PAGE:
Saturday, March 16, 2019

Self Indulgent Nostalgia (No. 2.1)

If you're new here, this is a weekly column consisting of letters written to my (eventual) grandchildren (who exist) and my great-grandchildren (who don't yet, aka the Stickies) to haunt them after they become grups and/or I'm dead.


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                                                 Glossary  

                                  Who The Hell Is This Guy?


Irregularly Appearing Imaginary Guest Stars 
Marie-Louise -- My beautiful muse  
Iggy -- My imaginary Sticky
Dana -- My imaginary Gentlereader

"I don't like nostalgia unless it's mine." -Lou Reed


Dear (eventual) Grandstickies & Great-Grandstickies (& Gentlereaders),

S.I.N #2 ended with yours truly about to start eighth grade, my eighth and last year of Catholic grade school. I had previously attended two other Catholic grade schools in Pittsburgh (with an h), one large, one small. I barely remember the large one, Epiphany. I only went there for first and second grade.

A beautiful church is still there, the school is not.

Yes, Virginia, It was once possible to avoid formal education till the first grade. I was fortunate enough to have avoided daycare, pre-school & kindergarten. I was about to explain why I think this was a blessing but it occurs to me that in the Age of the Victim that what I think is a blessing might be worth some dough eventually if the country keeps lurching to the left, so, nevermind.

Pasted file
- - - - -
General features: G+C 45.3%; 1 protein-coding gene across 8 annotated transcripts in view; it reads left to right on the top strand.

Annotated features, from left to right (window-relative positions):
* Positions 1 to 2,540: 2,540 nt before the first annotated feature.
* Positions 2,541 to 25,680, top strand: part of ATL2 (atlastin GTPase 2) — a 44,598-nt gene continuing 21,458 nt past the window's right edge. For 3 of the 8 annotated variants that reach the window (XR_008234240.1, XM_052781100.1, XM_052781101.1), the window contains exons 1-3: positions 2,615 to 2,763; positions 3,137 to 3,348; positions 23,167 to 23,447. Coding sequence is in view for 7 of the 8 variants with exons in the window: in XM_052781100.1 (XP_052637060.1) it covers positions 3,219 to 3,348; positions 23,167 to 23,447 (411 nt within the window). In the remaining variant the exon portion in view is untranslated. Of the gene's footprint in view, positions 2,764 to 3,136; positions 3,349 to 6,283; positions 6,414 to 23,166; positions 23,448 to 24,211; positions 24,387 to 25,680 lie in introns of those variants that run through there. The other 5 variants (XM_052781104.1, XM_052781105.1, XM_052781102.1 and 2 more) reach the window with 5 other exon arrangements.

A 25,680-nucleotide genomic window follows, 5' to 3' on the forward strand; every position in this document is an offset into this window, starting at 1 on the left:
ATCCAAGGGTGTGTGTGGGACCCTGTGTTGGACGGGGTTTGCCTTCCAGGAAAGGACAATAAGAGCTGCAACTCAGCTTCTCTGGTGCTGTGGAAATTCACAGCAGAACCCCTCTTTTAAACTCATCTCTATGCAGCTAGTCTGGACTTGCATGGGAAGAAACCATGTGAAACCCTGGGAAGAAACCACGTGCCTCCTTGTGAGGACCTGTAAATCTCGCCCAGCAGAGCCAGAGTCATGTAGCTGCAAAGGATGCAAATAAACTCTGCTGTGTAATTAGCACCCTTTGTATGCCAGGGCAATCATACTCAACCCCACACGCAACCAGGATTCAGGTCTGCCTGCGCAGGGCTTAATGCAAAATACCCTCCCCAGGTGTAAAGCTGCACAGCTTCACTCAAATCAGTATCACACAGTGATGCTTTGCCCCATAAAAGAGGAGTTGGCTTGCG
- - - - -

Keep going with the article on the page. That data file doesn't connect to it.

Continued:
The small one was St. John the Evangelist, on the Sahside of Pittsburgh (with an h). Tiny, blue collar, everyone knew everyone. The priests, the nuns, and the janitor all lived on the grounds. I played basketball in the church hall and dodge ball in the playground that was across the street.

The playground's still there, the school is not.


Anyways, it was the first day of eighth grade. For the previous seven years, everyone I went to school with walked there. St. Ursula's was (emphasis on was) a fairly large school and kids were bussed there from all over Pittsburgh's (with an h) Northern burbs. I still walked. In fact, I lived two doors and one large grass-covered field (that served as the school playground) away.

Nowadays, according to what I just found on the web, there are only 122 students, and the bulk of those are pre-K and Kindergarten. There are 6 kids in the eighth grade. Six.

On my first day of eighth grade, it took two classrooms of about thirty kids each to hold all the eighth graders. Therein lies a tale, beyond the obvious demographic one I mean.


I was directed to report to the top floor and told where I could find the eighth grade(s). There was a nun standing in front of both doors with a list and I was asked what my name was. It wasn't on either list; they conferred. I don't remember exactly what words were used but the jist of the decision rendered was, "Well, let's try him in your class, if he can't handle it, we'll move him to mine later."

Not the sort of thing a shy, blue-collar kid from the inner city who never liked school to begin with wanted to hear. What does she mean? Can't handle what?

I was introduced to the class and assigned a seat next to a kid named Ed who was wearing a red pullover corduroy shirt with leather strings at the throat that was about a hundred times cooler than the dress shirts and clip-on ties I had been wearing for the last seven years.

He immediately befriended me, at least partly out of pity I suspect, and I immediately befriended him out of desperation, in search of a lifeline. Something was very different here. I couldn't quite put my finger on it yet and I needed a guide.